Currently serving as Program Director for Campaigns, Beth has been with EarthShare for 15 years and serves its communities and campaign partnerships as a liaison for member relations, workplace giving campaign planning and execution, and more. Beth received a bachelor’s degree in marine science from Coastal Carolina University, with a minor in environmental science, and she has been passionate about protecting the environment since she was in elementary school. Her role at EarthShare allows her to fulfill her life-long dream of “being the change she wants to see,” working to support the environmental organizations she is passionate about, and connecting people to causes that are important to them.
Beth currently lives in the beautiful Blue Ridge mountains of southwestern Virginia. In her free time, she is an active community organizer, but is easily distracted by Parks and Recreation, a live music show, crafting, or plotting her next wilderness adventure.
National Young Farmers Coalition is an EarthShare Nonprofit Partner dedicated to championing policies that recognize farming as a public service and building connection between people and the land in the face of our ongoing climate crisis. By supporting young farmers with resources and training, and by sharing their stories, National Young Farmers Coalition strives to remake our food systems to be more equitable, just, and sustainable—ideal for both people and planet.
Meet the folks behind National Young Farmers Coalition and learn about the work they’re doing every day to help young farmers and our environment.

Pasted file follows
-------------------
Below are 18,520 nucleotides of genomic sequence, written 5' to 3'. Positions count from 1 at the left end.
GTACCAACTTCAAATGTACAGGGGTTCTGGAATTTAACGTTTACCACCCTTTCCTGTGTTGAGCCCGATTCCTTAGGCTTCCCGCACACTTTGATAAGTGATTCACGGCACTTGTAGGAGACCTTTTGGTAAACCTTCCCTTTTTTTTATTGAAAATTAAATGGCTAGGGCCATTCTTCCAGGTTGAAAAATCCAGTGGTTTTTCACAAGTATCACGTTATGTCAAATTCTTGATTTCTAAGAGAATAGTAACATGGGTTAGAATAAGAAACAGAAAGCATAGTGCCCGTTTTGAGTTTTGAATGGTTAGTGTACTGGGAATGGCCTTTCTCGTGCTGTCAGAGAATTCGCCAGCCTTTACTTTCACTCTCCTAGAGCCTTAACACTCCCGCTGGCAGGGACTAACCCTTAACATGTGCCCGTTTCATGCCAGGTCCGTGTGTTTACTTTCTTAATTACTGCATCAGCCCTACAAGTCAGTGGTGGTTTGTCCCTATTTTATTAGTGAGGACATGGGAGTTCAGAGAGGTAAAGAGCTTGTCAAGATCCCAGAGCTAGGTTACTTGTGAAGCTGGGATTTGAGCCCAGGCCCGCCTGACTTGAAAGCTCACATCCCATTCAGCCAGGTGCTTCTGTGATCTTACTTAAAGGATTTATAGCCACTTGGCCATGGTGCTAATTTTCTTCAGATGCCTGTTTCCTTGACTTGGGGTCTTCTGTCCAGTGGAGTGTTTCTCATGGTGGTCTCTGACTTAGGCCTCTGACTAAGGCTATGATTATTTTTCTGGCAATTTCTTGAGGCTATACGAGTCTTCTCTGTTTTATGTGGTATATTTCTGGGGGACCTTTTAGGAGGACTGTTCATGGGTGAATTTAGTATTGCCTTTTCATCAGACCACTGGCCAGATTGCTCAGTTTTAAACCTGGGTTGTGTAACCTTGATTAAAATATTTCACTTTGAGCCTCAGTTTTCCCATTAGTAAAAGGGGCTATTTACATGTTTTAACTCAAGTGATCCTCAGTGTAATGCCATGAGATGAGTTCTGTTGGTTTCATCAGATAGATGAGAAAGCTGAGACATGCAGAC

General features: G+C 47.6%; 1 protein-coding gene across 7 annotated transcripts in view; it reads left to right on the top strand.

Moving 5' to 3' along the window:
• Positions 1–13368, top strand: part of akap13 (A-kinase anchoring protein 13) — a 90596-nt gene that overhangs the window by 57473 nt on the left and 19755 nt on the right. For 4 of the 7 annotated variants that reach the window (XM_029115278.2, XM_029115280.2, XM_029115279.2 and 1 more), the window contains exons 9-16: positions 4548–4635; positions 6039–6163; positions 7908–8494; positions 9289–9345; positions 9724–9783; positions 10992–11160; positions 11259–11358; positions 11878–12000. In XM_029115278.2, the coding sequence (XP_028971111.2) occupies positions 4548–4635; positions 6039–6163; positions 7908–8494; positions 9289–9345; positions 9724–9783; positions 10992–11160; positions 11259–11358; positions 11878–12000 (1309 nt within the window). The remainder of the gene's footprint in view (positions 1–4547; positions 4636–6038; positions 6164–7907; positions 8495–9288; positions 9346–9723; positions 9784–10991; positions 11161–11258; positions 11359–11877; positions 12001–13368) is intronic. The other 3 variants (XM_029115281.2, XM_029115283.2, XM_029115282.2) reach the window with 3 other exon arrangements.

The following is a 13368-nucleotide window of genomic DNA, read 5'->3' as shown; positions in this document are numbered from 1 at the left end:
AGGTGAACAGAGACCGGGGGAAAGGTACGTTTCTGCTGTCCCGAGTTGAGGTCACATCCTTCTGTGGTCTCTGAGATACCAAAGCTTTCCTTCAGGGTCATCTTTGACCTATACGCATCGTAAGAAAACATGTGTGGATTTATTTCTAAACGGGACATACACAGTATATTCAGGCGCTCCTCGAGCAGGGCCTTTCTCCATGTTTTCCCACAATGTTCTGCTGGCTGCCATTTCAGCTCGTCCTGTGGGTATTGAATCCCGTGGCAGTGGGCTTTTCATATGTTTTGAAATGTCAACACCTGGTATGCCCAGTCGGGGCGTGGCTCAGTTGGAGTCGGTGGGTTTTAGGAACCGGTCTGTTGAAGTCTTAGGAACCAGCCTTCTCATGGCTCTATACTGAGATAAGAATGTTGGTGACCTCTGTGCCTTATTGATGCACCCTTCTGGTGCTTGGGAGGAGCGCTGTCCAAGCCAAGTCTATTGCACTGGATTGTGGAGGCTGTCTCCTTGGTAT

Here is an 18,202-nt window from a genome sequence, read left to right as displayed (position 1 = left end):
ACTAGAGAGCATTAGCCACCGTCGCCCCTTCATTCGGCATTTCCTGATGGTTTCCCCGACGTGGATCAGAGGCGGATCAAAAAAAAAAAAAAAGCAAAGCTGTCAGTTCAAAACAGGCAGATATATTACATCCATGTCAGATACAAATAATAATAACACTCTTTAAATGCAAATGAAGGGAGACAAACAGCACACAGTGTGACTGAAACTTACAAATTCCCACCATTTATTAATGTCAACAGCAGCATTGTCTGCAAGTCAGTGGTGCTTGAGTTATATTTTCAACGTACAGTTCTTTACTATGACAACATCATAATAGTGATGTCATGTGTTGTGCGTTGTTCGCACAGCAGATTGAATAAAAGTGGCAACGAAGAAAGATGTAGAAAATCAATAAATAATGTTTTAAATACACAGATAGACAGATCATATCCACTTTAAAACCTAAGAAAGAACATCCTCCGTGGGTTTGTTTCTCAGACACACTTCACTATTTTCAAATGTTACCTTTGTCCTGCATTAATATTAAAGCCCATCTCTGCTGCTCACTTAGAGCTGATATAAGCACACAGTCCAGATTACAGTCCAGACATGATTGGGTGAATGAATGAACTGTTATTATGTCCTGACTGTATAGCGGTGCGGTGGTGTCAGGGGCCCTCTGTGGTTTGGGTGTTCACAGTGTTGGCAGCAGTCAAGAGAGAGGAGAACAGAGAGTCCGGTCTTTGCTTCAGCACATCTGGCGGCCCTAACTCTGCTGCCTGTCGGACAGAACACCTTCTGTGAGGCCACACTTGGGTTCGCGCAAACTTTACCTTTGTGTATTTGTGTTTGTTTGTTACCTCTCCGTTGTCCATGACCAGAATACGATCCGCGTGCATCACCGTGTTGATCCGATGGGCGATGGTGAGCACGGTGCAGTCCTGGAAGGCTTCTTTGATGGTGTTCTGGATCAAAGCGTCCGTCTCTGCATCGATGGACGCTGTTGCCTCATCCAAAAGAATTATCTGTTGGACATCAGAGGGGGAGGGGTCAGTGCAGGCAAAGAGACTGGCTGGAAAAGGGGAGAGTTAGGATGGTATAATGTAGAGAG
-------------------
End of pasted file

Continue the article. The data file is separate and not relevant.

As the name suggests, for lands to be habitable by humans and other living organisms, they must be able to produce and support life. Today, 29% of land on earth is barren and unable to support life (microbes not withstanding); either covered by glaciers or made up of rocky or sedimentary terrain such as deserts, salt flats, sand dunes, and beaches.
Regenerative agriculture is the practice of enriching the land through farming and other agricultural practices; an effort that has been led by Indigenous Communities for thousands of years. Rather than stripping the ground of its nutrients, regenerative practices add to the health and strength of the soil and the overall ecosystem. In essence, it is a decolonization of agriculture as a whole.
It is, “a pathway to an abundant and resilient future…shifting from the narrative of human dominion to one of healing our relationship with the Earth” (One Earth). As a result, farms become more resistant to climate-related threats such as drought, flooding, and extreme shifts in temperature.
Sustainable agriculture is the first step forward to achieving regenerative agriculture. This is accomplished through the introduction of practices to improve environmental health, reduce the use of freshwater and harmful pesticides, and improve carbon storage in the soil.